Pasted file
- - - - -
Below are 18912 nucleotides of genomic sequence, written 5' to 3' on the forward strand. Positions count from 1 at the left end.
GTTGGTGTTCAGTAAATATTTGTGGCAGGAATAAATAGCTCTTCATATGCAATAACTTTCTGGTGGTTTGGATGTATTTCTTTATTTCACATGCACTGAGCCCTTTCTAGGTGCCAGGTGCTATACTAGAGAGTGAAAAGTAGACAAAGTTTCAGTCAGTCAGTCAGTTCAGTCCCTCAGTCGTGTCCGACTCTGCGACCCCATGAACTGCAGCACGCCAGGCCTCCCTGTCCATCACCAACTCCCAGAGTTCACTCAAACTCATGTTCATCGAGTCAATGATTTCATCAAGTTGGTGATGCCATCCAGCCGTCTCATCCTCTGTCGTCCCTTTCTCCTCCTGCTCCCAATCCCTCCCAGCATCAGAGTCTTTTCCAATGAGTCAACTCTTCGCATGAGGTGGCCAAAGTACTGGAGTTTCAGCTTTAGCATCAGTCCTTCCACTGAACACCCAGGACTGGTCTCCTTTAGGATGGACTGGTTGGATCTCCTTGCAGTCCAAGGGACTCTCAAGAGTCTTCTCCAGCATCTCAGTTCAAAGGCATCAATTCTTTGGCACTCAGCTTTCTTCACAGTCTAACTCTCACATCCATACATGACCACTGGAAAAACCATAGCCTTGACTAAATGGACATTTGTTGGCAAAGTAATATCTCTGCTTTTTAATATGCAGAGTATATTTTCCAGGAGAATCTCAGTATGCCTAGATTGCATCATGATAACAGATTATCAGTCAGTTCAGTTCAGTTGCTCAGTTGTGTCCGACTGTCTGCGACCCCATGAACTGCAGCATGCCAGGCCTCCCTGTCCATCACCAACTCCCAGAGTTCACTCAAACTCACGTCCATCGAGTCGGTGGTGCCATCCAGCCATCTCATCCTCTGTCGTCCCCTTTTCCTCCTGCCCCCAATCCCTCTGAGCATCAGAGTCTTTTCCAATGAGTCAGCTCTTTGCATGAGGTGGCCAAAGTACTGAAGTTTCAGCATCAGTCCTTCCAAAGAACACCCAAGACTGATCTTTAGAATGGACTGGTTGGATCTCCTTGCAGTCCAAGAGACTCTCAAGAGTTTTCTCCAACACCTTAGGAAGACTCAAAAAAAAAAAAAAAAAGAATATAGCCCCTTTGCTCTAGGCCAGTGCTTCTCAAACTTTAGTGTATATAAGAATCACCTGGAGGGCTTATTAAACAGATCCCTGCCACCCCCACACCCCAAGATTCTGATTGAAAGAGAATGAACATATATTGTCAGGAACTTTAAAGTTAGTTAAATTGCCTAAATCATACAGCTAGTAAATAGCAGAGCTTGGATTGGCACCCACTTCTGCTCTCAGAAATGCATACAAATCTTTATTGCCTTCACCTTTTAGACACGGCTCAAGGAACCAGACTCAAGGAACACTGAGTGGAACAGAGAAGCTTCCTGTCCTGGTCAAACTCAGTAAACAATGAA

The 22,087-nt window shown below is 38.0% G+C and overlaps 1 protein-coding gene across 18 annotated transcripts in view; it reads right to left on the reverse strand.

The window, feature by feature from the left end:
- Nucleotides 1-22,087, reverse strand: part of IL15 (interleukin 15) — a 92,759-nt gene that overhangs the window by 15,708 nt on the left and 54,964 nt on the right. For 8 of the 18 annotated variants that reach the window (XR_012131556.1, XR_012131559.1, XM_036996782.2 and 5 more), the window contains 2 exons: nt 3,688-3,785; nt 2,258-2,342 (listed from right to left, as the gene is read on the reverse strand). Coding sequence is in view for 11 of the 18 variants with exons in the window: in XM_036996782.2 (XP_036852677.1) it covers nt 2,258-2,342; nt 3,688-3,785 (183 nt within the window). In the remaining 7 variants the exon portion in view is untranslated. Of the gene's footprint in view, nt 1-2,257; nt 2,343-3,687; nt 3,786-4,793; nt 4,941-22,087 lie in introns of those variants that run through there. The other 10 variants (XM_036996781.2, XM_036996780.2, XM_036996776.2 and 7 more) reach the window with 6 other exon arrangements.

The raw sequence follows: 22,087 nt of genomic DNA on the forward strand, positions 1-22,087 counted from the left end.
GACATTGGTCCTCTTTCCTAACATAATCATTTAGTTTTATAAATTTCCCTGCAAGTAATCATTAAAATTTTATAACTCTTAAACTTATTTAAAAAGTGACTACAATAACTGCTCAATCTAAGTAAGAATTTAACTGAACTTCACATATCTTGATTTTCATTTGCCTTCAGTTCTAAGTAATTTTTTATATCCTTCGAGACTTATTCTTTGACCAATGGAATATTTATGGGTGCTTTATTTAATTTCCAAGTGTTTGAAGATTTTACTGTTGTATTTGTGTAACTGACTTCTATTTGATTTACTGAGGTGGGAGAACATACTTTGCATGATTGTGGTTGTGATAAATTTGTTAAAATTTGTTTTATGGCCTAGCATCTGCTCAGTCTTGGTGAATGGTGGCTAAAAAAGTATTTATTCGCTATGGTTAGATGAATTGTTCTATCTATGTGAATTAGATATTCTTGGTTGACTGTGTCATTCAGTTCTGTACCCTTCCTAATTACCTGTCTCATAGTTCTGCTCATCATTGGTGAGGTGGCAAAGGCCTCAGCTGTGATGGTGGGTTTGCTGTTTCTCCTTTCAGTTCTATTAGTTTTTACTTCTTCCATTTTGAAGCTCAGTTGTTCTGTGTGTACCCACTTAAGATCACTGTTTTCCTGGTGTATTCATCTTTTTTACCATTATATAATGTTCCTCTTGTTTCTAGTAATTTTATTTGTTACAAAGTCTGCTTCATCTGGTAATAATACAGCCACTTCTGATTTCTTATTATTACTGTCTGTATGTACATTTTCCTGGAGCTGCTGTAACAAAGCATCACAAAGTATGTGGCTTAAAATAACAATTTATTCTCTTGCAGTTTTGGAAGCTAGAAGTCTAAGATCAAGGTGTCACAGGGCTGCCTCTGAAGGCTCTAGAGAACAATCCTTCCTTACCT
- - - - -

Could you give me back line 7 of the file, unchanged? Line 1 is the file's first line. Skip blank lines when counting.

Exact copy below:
GACATTGGTCCTCTTTCCTAACATAATCATTTAGTTTTATAAATTTCCCTGCAAGTAATCATTAAAATTTTATAACTCTTAAACTTATTTAAAAAGTGACTACAATAACTGCTCAATCTAAGTAAGAATTTAACTGAACTTCACATATCTTGATTTTCATTTGCCTTCAGTTCTAAGTAATTTTTTATATCCTTCGAGACTTATTCTTTGACCAATGGAATATTTATGGGTGCTTTATTTAATTTCCAAGTGTTTGAAGATTTTACTGTTGTATTTGTGTAACTGACTTCTATTTGATTTACTGAGGTGGGAGAACATACTTTGCATGATTGTGGTTGTGATAAATTTGTTAAAATTTGTTTTATGGCCTAGCATCTGCTCAGTCTTGGTGAATGGTGGCTAAAAAAGTATTTATTCGCTATGGTTAGATGAATTGTTCTATCTATGTGAATTAGATATTCTTGGTTGACTGTGTCATTCAGTTCTGTACCCTTCCTAATTACCTGTCTCATAGTTCTGCTCATCATTGGTGAGGTGGCAAAGGCCTCAGCTGTGATGGTGGGTTTGCTGTTTCTCCTTTCAGTTCTATTAGTTTTTACTTCTTCCATTTTGAAGCTCAGTTGTTCTGTGTGTACCCACTTAAGATCACTGTTTTCCTGGTGTATTCATCTTTTTTACCATTATATAATGTTCCTCTTGTTTCTAGTAATTTTATTTGTTACAAAGTCTGCTTCATCTGGTAATAATACAGCCACTTCTGATTTCTTATTATTACTGTCTGTATGTACATTTTCCTGGAGCTGCTGTAACAAAGCATCACAAAGTATGTGGCTTAAAATAACAATTTATTCTCTTGCAGTTTTGGAAGCTAGAAGTCTAAGATCAAGGTGTCACAGGGCTGCCTCTGAAGGCTCTAGAGAACAATCCTTCCTTACCT